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Re: orion Orion: Commentary on Nahum- "hanging alive upon a tree"

-----Original Message-----
From: Rolf Furuli <furuli@online.no>
To: orion@mscc.huji.ac.il <orion@mscc.huji.ac.il>
Date: Wednesday, December 31, 1997 7:33 AM
Subject: Re: orion Orion: Commentary on Nahum- "hanging alive upon a tree"

>Vernon Chadwick wrote:

><can one go as far to assert that crucifixion was an approved method of
><punishment according to Jewish law during the first century bce?
><I ask this because it seems that there is no consensus amongst scholars on
><this matter; some assert that the act of crucifixion was forbidden under
><Jewish law.
>Dear Vernon,
>It is important to define the word crucifixion before we discuss it. The
>instrument on which Haman was hanged is in Esther 5:14 (Hebrew) described
>as ("C, while the LXX has CULON and the Vulgate has CRUX. In 7:9 the Hebrew
>text has ("C, LXX has CULON but the Vulgate has LIGNUM ("piece of wood").
>The LXX uses, however in the same verse the verb STAUROW. In the NT,
>STAUROS  and CULON are used for the instrument to which Jesus was fastened.
>The point is that neither the latin CRUX, from which we got the English
>"crucify", nor the Greek STAUROS indicate the shape of the instrument
>denoted or the manner by which a victim was fastened to it. Both words
>could just signify a stake or a piece of wood.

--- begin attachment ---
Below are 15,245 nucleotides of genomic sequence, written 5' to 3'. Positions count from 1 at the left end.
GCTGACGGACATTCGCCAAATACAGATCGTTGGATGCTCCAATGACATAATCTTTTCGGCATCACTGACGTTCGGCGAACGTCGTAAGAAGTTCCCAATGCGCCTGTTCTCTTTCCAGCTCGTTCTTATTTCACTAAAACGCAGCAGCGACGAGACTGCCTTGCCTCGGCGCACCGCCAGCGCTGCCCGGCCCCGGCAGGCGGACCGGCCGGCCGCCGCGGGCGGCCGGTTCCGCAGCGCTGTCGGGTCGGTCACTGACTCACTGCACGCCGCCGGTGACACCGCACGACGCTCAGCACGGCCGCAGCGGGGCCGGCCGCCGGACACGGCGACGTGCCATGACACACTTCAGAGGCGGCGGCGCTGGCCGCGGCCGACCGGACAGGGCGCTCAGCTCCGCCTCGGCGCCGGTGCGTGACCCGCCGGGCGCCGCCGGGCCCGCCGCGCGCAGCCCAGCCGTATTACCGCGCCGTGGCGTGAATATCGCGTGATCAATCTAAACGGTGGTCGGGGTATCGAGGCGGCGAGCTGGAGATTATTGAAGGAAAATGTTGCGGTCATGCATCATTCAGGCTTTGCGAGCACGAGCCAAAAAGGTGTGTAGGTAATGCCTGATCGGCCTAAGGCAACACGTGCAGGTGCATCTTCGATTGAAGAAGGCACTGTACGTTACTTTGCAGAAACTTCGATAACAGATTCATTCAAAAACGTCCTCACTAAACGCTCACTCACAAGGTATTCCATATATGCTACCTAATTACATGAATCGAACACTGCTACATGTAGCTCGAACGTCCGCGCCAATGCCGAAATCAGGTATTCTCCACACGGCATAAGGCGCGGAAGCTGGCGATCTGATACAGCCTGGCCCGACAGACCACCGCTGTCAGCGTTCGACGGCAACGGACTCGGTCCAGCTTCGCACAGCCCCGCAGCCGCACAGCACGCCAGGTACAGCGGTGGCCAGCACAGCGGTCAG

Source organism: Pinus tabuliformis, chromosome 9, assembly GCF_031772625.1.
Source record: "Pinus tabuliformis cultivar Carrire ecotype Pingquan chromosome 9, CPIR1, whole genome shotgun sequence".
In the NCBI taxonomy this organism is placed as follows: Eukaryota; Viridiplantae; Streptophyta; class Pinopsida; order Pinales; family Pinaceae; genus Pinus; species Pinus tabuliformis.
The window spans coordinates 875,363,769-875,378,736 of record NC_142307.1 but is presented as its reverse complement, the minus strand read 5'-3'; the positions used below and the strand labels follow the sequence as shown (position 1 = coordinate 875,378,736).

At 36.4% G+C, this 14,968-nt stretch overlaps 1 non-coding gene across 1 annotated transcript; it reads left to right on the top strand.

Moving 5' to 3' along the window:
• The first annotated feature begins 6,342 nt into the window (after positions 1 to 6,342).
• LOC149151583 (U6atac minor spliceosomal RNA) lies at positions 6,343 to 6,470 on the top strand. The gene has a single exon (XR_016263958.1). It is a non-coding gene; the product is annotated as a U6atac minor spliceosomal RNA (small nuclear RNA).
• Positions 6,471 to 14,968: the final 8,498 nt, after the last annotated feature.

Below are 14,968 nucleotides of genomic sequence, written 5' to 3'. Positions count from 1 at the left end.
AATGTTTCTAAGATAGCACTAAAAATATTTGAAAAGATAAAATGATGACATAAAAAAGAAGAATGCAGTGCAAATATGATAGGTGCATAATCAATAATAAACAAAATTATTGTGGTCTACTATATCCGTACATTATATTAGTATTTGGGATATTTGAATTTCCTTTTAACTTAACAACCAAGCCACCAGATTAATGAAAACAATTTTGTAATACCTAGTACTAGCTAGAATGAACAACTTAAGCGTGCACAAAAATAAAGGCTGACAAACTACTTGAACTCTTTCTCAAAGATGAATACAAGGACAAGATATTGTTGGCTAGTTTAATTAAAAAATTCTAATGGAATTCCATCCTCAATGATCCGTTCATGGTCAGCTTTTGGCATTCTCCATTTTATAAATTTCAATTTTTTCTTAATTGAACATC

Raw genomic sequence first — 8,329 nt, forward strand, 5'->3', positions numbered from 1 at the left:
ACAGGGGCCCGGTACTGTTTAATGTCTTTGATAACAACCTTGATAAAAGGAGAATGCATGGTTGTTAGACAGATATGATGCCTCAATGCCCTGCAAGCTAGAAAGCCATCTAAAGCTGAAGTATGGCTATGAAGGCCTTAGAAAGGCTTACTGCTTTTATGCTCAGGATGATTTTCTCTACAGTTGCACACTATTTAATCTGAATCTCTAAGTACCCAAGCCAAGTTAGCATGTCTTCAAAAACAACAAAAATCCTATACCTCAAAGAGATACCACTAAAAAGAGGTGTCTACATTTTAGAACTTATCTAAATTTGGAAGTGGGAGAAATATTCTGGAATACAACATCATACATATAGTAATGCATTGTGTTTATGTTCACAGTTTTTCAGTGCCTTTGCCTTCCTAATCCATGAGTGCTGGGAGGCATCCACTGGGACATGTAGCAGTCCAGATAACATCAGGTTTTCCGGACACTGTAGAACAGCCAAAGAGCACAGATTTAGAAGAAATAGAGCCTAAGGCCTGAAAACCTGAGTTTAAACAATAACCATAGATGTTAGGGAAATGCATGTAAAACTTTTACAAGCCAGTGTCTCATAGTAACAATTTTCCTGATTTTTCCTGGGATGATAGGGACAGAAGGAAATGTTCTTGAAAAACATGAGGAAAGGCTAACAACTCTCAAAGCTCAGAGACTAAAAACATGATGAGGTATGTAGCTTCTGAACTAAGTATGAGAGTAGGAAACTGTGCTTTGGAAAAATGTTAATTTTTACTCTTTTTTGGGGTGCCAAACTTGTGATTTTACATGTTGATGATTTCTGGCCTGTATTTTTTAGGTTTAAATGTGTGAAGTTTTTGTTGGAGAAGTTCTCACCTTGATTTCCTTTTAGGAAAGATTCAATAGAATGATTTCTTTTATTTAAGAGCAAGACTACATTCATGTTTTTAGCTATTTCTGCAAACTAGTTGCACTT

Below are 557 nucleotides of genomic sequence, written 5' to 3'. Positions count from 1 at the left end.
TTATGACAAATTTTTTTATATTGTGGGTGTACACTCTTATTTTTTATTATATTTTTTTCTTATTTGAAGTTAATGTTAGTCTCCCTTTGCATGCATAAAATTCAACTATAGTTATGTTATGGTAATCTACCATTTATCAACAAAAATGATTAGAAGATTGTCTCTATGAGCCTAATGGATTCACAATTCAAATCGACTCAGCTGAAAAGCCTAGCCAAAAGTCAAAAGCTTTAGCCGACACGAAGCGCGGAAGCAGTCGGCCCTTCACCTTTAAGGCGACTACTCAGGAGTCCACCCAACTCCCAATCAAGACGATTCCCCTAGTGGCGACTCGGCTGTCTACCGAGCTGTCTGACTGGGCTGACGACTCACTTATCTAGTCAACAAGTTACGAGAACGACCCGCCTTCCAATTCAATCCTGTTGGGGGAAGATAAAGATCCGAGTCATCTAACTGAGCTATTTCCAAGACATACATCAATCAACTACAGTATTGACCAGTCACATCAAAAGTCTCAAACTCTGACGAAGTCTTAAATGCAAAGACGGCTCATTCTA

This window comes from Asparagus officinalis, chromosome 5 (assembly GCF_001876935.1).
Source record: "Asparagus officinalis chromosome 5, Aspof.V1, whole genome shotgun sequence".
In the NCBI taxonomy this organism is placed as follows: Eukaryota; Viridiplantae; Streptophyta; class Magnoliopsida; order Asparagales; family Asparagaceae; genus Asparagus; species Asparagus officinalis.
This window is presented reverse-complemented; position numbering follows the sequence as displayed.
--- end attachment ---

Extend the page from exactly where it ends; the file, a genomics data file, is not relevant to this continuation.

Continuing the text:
>The Anchor Bible Dictionary I 1207 defines "crucifixion" as "The act of
>nailing or binding a living victim or sometimes a dead person to a cross or
>stake (stauros or skolops) or a tree (xylon)." For Seneca (c.4 BC-65 CE) a
>"cross" could be different things. He wrote (Dialogue 6 (De consolatione ad
>Marciam) 20,3): "I see crosses there, not just of one kind, but made in
>many different ways; some have their victims with head down to the ground;
>some impale their private parts; others stretch out their arms on the
>gibbet.". In his comment on what happened at the time of the fall of
>Jerusalem in 70 CE, Josephus wrote (The War of the Jews, 5.11.1) : "The
>soldiers out of rage and hatred amused themselves by nailing their
>prisoners in different postures; and so great was their number that space
>could not be found for the crosses (plural of stauros) nor crosses for the
>bodies." Because of the huge numbers of bodies it is likely that for
>economical reasons they used one piece of timber for each one rather than
>two pieces.
>If we use "crucify" in the "original" sense, encompassing all kinds of
>hanging or fastening to a stake of wood, we can say that crucifixion (with
>the victims killed before they were hanged) was an approved method of
>punishment according to the law. If we use "crucify" in the modern sense,
>we must say that it was not an approved method.
>Rolf Furuli
>University of Oslo
Thank you for your helpful comments.  I do refer to the use of the word
'crucify' in its original sense and in direct reference to the Alexander
Jannaeus crucifixions and the parallel rendering of the event in 4Q169.